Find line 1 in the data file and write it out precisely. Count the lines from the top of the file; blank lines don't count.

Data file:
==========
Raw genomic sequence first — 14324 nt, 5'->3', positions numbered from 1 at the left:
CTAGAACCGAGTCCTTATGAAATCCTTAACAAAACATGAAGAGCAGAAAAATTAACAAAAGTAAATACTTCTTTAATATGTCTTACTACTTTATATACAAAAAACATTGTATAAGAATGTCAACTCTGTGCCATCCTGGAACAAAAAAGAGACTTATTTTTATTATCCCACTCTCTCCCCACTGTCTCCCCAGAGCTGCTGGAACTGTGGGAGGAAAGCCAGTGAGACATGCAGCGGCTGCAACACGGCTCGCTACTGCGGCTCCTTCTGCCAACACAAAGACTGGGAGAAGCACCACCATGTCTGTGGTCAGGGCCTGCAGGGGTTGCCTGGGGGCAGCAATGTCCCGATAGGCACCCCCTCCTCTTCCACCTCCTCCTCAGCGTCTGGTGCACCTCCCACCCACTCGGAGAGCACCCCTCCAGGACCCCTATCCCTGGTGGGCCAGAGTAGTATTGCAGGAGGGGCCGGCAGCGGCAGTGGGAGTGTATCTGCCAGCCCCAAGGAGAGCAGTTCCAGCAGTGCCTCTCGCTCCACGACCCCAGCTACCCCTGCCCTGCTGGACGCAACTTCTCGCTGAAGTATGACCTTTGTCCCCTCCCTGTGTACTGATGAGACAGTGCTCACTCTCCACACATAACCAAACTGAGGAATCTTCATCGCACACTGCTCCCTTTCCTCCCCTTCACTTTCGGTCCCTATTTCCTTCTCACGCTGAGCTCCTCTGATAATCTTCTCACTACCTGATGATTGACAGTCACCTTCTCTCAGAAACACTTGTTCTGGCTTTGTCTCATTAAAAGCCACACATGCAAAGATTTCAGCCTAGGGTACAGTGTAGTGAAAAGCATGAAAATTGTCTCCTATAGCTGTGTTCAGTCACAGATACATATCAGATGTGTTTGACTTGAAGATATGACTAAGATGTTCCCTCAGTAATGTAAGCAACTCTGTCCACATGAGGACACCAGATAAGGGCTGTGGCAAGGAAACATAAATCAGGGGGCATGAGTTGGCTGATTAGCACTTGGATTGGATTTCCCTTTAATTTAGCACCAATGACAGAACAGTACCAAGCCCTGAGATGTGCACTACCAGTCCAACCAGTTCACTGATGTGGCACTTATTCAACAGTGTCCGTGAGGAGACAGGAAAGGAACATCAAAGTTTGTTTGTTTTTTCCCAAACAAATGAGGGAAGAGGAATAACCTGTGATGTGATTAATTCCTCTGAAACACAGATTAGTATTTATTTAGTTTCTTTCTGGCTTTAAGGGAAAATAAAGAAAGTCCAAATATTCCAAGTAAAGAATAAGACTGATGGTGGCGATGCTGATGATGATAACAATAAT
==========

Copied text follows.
Raw genomic sequence first — 14324 nt, 5'->3', positions numbered from 1 at the left: